Sixteen chord diagrams for all 12 keys: the root major, major 7, 7th, 6th and 9th; the root minor, minor 7th, minor 6th, suspended 4th, add 9; dimished, augmented, a 7th augmented, augmented/diminished 5th, 4/9 and 6/9 chords. Each sheet has three groups in rows that coincide with the video chord groups in this chapter. Print the last page for easy reference. These charts are as boring as a dictionary, but hopefully just as useful. In another chapter we will look at chords in a completely different context. I suggest you print these out for easy reference when not at your computer.
Each group of chords in this lecture has a corresponding video in this chapter. The aim of the videos is primarily to help you find your way to make the various chords, But some of the videos add a tidbit or two of useful information that might interest you or facilitate your voyage through the world of ukulele epressed music. If you're having trouble making a chord, visit the video and see if it helps. If that doesn't help, send me a note and I'll do what I can. (updated 6/22)
The C major scale is the first full scale one can play on the ukulele, and it goes on for two octaves. This lecture can be printed out on legal size paper. If you desire to pick tunes rather than strum them, or if you wish to strum tunes and conjure the melody from time to time, give this lecture a bit of quality time. You will be amply rewarded for it.
Be sure to the videos. They will help you get settled picking melodies. The Diatonic Scale (the do-re-me scale) video demonstrates how to play another keys.
This diagram is a study aid to help in understanding the Circle of Fifths and is a companion to the video lecture on the same subject. Understanding the Circle is one of the best ways to help alert your music ear to a song's movement. The goal is to take some of the mystery out it and thus improve our playing by helping us to anticipate the next chord.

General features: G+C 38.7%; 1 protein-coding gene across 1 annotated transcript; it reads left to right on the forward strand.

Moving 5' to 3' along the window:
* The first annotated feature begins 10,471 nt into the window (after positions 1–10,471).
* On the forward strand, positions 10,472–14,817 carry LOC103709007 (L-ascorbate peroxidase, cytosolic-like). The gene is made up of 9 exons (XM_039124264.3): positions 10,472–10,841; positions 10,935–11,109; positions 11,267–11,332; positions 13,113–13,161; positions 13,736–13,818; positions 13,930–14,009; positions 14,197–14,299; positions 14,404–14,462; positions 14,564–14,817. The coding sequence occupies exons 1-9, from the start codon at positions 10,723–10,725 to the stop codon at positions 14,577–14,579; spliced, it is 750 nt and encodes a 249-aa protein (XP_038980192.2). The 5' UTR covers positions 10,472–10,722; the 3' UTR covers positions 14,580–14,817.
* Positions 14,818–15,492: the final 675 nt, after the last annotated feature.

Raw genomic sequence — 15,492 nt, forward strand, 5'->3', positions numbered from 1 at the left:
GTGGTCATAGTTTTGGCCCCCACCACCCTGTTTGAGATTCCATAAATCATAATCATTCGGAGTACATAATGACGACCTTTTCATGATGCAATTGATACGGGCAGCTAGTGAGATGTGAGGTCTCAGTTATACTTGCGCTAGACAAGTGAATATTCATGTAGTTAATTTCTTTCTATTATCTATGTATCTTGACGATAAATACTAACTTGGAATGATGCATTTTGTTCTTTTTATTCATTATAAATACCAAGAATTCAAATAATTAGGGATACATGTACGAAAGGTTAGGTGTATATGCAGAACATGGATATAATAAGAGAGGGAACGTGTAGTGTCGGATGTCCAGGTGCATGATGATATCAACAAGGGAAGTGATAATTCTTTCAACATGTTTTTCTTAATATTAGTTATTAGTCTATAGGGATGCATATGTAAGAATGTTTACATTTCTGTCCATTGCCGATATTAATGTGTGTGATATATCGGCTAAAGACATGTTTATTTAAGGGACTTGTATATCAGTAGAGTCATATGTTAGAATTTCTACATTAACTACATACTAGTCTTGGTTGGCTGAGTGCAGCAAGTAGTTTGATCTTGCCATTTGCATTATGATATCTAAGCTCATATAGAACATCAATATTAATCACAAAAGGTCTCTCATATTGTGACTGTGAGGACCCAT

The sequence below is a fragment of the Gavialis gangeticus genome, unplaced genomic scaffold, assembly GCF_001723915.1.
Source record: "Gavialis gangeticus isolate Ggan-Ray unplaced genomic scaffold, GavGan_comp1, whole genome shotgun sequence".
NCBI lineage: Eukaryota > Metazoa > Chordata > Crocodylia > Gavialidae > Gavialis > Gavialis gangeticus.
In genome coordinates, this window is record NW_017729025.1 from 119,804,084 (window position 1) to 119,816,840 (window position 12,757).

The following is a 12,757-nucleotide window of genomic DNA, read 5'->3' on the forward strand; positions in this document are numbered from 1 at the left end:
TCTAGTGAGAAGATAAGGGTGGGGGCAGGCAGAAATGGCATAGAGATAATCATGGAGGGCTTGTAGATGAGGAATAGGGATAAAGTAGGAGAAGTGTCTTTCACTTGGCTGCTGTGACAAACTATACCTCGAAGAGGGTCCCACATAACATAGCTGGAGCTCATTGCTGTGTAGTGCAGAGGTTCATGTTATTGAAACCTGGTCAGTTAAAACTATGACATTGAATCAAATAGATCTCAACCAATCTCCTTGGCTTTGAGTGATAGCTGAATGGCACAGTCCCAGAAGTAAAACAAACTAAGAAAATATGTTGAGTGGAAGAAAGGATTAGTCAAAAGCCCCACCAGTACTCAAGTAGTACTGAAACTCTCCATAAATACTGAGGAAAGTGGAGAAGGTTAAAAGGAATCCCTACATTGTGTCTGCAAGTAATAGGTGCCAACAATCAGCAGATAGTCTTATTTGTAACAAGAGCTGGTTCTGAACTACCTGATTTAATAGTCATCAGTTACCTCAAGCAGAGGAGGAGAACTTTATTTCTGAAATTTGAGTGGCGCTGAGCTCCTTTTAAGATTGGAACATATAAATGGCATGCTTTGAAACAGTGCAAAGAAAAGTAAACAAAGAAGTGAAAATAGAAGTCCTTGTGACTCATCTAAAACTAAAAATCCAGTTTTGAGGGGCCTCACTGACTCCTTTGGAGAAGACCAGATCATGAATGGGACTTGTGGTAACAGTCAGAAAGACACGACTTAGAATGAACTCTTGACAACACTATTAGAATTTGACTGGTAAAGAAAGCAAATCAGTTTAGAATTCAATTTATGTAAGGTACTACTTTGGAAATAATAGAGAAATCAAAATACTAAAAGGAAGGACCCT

This Carter Family song is a simple three chord song. I like to throw a bit of scale notes between stanzas. This is a good tune to explore stepping out of strumming and while picking individual notes to imply the melody. Any string you pick while holding a chord is a note in the C scale. Don't lose the beat, but give yourself permission to randomly pick notes while strumming. Download the lead sheet to set the words and chords. You do not have to play what I play--I'm simply changing strums and picking notes to give you an idea of things you can do. Make up your own "chops"!
Play along with the video a few times to get the idea. Download the pdf file to learn the ret of the song. Experiment with different strums. This is a good one to have jn your repertoire to start folks singing.
Play along with this popular song as many times as it takes. Experiment with different strums. Try accenting the first beat of each bar with a different strum or pick. Play it until it becomes your song. Download the pdf for the words and chord placement in another form.
This is a simple two chord song called Two Chord Song. There are versions of it in four different keys, C, G, D and F. Play along with it many times to increase you're familiarity with the chord changes. If you play it often enough--even to the point of boredom--you may find yourself creating strums, picks and "do-dads" that make your playing more interesting and fulfilling.
To really learn to love the ukulele, it's best to know its history and lore. The more you know, the more you want to play, the more you want to play, the more you do, the more you do, the better you get, the better you get, the better you feel, the better you feel, the better the world is. That's how it works. Uke on, fellow pluckers!